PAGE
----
Our local authority upgraded our local (residential road) street lighting a year or so back. Some might say it is somewhat better reflected downwards than the old lighting. However, the old lighting was 35 watt LPS the new lighting is 70 watt LPS. Perhaps the only thing that may really result in a serious reduction in light pollution is increases in cost of electricity. The trouble is that lighting inventors are apparently trying to perfect LED street-lights which will supposedly consume very little electricity. In 1995 they built a Tesco Superstore only a couple hundred metres from here. I thought well at least that (replacing abot 40 streetlights with in excess of 100 in the same area + advertising lighting)would be the ultimate extent of nearby lighting in my neighbourhood. Needless to say I was really kidding myself. Within a few months Tescos got 24 hour shopping so ALL THE LIGHTS stay on all night instead of just a few after 9.00pm. Then because of crime our local authority put up more security lights (admittedly infra red triggered) in the vicinity of our garden, then they chopped down leylandi that actually shielded my observing location from one of their horrendous security lights thats permanently on all night (thats about 60 metres away. Then we got a Marks & sparks 300 metres south, few people objected to that but they sneaked in a Carpet Right, with wonderful illuminated advertising. Now to 500 metres to our south a developer is building a so called three pod mixed commercial residential development. There was tremendous local opposition to that but amongst other things objecting residents were told we had not made any scientific case whereas the developer had. Incidentally the developer initially applied for a three sorey development to no one objected but many expressed various concerns. Then the developer changed the propals several times. One of out big unscientific objections was the increased traffic that would be generated. The developer and local council buldozed the scheme through. "Unusually" the planning meeting was held in the afternonnn meaning many objectors could not attend (even so many did!). Even then the committee only got the scheme through because the committee chairman voted once causing a draw then had the casting vote to get the ten (but really 11 storey development approved. They are now building the monstrosity, so-called continental style appartments. Incidentally at one public meeting the developer said they were building affodable accommodation,. When someone asked how much, the developer could not answer. Meanwhile at Christmas the local traffic was caotic. The builders\developer requested the local council to make the adjacent road one way - for three years. The local residents went berserk. The council dared not approve that, even the local MP who had been lying low since supporting the developer, "sided" with the locals (I wonder wwhy). Meanwhile Marks & Sparks started diverting their car park traffic out onto the back residential road, becuse the front access was jammed up. Things would not have been quite as bad if they had not built the Carpet Right (Wrong). Needless to say when they got planning permission it was only on the condition they did not use that local residents road. Well Dave I apologise for wittering on. I wish you the very best of luck with allthings and particularly observing the Moon and Sun. They are incredible things to see and arguably two of the most important things affecting our well being, so certainly always well worth looking at.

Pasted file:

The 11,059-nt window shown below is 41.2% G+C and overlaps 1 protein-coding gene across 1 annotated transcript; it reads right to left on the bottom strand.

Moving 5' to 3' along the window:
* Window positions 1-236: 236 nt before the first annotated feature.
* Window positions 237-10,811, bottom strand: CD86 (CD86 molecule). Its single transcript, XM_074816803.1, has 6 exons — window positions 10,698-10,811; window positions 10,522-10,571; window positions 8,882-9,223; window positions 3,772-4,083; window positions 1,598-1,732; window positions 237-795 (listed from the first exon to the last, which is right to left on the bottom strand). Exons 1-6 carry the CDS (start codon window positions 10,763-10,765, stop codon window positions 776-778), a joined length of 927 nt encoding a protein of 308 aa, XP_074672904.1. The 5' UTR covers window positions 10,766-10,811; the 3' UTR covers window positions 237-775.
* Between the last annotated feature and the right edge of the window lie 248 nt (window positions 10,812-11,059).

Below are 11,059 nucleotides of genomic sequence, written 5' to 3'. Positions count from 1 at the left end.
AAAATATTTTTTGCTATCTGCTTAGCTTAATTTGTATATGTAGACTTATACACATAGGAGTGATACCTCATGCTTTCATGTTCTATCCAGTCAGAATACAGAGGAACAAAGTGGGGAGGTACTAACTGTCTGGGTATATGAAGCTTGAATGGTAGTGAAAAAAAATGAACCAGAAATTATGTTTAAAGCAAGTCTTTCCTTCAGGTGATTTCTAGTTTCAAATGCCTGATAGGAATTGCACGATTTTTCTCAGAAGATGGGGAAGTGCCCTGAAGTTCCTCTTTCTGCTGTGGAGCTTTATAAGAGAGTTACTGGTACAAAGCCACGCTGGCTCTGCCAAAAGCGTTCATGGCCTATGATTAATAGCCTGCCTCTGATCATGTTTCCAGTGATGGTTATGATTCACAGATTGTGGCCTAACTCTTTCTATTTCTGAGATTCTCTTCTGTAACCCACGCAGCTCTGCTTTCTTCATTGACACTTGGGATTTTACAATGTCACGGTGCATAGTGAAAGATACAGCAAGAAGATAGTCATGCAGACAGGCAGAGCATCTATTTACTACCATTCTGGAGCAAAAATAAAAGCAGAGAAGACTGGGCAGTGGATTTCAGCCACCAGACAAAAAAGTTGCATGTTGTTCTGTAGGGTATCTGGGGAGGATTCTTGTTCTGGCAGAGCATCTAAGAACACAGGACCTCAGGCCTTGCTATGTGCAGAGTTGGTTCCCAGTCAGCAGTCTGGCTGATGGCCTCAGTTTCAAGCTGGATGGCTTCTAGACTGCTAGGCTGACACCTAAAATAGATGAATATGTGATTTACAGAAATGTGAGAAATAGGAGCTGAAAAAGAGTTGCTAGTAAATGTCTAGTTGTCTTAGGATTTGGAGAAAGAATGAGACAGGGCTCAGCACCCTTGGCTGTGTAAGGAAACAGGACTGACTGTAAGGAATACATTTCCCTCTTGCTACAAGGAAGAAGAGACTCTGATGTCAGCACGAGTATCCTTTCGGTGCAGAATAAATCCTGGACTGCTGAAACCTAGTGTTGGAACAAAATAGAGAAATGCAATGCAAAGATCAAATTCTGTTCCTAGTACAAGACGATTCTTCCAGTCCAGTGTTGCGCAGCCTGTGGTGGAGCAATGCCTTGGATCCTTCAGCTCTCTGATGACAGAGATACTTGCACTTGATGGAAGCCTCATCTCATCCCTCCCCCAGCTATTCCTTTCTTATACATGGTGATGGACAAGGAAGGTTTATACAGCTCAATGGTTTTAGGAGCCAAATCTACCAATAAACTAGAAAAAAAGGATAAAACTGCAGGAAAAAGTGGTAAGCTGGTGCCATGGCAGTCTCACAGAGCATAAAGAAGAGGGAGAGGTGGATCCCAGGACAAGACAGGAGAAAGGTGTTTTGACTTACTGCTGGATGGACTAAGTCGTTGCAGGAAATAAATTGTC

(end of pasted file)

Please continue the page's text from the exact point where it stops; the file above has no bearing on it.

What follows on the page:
Best wishes from the Grumpy Old Codger Cliff
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Post by Hampshire Astronomer »

Hi Cliff,

I too use the Baader solar filters and it has increased my viewing pleasure of the sun 10 fold!

With viewing the moon I also used to tend to draw a small piece at a time, aim for one particular element and just go for that at first...my artistic ability is very poor at best and I was always hesitant about astrophotography and CCD imaging...mainly because of the cost then I cottoned onto the idea of just holding my digi cam at the eyepiece and it works really well although a little tricky at times :)

I can now observe much more of the moon by takings pics with my camera instead of spending hours drawing the subject being viewed...have a go at it and see what you think.

I would be interested in your results

Dave
Last edited by Hampshire Astronomer on Sat Feb 19, 2005 2:01 pm, edited 1 time in total.
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Post by Cliff »

Dear Dave